Those were the people who won Missouri and Virginia for the Democratsthis year. Not because they finally woke up and realized where theirtrue economic interests lay. McCaskill and Webb won because they tooktheir campaigns directly into the Republicans' working-classstrongholds. In the Bible Belt Ozarks of Southern Missouri, McCaskillcampaigned hard, emphasizing her blue-collar message without runningaway from her pro-stem cell, pro-choice, anti-war message. It paid offin the biggest Republican county in the state, Greene, where earlypolls showed Republican Jim Talent winning a mere 53 percent of thevote--a huge change from recent elections.
Webb stumped hard in Southwest Virginia, conservative hill country thathas provided Republicans with their statewide margins in Virginia forthree decades now. He did not thicken his accent to charm the folksdown there; he did not excise the Marx and Engels references from hishigh-falutin speeches when he campaigned in the deepest, mostconservative hollows. Like McCaskill, he spoke to folks in the sametone, with the same messages, that he used in liberal urbanstrongholds. It won't be so easy for Dixiephobic Democrats to make a"forget the South" argument now. As a recent Pew study found, theSouth's famously militaristic folks have turned against the Iraq warjust as fiercely as the rest of the country. In Virginia, folks werenot distracted by an anti-gay marriage amendment. In Missouri, folkswere not distracted by this year's hot initiative issue, a stem-cellamendment. For years, they've been voting for Republicans with whomthey disagreed on a host of issues; this time, they voted for Democratswith social and foreign-policy views that were often downright liberal.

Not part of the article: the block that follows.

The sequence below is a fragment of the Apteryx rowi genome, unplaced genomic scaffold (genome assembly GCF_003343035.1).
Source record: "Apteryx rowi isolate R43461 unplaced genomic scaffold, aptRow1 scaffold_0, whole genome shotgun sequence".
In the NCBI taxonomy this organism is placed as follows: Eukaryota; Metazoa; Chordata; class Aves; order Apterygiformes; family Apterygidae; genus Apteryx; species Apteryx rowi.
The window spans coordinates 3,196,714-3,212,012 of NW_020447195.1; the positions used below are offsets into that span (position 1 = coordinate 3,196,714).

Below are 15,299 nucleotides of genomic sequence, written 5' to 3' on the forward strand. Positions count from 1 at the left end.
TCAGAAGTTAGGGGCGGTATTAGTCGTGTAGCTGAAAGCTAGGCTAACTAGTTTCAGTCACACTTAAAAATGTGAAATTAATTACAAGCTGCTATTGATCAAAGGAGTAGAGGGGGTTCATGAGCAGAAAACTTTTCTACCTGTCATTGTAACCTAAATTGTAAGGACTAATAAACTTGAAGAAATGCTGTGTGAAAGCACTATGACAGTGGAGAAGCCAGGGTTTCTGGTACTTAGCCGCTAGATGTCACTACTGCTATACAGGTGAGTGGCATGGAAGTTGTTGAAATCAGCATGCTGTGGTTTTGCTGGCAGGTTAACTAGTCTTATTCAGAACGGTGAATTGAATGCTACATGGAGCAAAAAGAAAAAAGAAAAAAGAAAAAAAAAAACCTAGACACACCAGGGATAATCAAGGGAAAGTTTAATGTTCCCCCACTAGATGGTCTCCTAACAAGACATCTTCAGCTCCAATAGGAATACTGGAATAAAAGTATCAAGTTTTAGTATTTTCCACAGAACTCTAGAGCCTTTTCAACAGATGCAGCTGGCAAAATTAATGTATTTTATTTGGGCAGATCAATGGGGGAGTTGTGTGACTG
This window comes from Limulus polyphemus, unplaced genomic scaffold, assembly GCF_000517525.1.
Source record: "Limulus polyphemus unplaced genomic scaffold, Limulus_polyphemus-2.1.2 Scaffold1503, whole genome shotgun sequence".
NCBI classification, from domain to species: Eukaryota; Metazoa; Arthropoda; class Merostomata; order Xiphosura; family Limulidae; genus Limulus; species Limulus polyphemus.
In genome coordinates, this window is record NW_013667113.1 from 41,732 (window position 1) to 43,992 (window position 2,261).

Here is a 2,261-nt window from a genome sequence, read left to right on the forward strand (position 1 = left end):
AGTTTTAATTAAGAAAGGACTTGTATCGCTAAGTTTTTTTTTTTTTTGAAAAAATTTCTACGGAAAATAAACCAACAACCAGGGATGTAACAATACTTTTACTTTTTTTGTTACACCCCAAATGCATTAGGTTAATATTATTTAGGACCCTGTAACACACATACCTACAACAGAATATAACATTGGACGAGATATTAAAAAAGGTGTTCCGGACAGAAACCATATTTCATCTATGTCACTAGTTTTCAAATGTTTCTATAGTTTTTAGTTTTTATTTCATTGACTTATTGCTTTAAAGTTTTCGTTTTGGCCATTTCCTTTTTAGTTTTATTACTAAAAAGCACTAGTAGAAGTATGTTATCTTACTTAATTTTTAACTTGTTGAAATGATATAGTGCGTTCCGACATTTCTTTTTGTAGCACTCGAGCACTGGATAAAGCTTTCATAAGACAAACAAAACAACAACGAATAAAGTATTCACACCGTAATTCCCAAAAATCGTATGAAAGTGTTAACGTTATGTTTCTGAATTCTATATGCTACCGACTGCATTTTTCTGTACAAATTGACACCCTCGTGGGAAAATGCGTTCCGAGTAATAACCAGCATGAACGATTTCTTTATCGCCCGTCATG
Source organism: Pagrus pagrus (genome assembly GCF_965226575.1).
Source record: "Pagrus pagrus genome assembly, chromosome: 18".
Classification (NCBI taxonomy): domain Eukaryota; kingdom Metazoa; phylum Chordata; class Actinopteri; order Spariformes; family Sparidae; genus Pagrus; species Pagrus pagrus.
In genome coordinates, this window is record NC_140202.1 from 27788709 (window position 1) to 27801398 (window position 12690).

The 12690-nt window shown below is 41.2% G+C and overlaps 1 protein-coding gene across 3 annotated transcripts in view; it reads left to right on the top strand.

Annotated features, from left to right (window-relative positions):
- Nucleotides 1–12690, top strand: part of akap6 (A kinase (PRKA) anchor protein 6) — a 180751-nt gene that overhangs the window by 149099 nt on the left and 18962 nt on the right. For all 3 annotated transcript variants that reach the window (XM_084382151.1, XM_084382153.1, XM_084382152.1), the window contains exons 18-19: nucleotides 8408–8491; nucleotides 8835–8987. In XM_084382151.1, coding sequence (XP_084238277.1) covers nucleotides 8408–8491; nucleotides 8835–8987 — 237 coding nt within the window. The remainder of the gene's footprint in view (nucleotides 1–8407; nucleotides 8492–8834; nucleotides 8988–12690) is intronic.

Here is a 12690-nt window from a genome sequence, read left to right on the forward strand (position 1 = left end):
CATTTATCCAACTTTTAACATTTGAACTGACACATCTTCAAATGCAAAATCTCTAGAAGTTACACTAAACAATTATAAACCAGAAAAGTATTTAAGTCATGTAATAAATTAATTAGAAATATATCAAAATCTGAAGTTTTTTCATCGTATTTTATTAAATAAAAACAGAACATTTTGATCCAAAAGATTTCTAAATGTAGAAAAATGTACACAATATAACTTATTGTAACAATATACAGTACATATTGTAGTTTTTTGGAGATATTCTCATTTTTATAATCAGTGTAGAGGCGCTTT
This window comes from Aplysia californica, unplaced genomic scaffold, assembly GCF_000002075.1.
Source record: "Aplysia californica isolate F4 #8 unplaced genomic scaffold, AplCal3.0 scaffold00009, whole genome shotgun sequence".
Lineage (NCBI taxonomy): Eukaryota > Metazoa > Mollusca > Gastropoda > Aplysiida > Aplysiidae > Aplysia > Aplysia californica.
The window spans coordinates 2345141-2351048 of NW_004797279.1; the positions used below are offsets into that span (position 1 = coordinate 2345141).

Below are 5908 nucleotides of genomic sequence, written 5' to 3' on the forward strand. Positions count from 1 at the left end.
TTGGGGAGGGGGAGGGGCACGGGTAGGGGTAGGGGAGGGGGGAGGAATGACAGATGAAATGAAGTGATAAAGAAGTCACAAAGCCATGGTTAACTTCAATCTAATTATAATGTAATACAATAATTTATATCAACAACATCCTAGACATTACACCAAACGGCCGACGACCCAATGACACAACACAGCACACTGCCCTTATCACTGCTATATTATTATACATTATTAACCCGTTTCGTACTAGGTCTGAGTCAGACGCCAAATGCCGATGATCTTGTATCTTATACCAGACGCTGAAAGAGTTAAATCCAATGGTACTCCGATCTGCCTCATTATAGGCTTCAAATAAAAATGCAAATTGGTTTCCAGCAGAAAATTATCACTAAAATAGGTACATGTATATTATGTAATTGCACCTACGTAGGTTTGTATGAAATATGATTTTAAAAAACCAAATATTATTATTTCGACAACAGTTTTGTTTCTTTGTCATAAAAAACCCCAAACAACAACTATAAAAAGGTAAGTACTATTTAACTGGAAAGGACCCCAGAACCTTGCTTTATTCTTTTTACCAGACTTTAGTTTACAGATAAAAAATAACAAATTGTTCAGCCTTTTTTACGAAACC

The war mattered, but the working-class message made the difference forboth McCaskill and Webb. It wasn't just their policy positions, whichmimicked those of national Democrats in most ways. It was the way theyshowed up -- over and over again -- in places where Democrats(according to the sages) are supposed to avoid. On Election Day,McCaskill veered from her planned schedule and made the long tripdownstate to shake hands at a polling place in Greene County. LikeWebb, she looked rural and Christian Right folks in the eye, asked fortheir votes, and told them where she stood without trimming the edgesoff her progressive views. And like Webb, she got more votes from thosefolks than any chart, graph, poll or wishful thought could haveconjured up.
No message from this triumphal mid-term election should ring moreloudly than this. The South cannot be written off by the DemocraticParty. More precisely, Southerners cannot be written off by theDemocratic Party. The key to winning the votes of rural andworking-class people in Dixie is the same as everywhere else inAmerica. Nobody said it better than that great old Southern liberalactivist, Strange Fruit author Lillian Smith. "A vote," she wrote inKillers of the Dream, "...is a small thing to give a man who hasmade you feel revered for the first time in your life."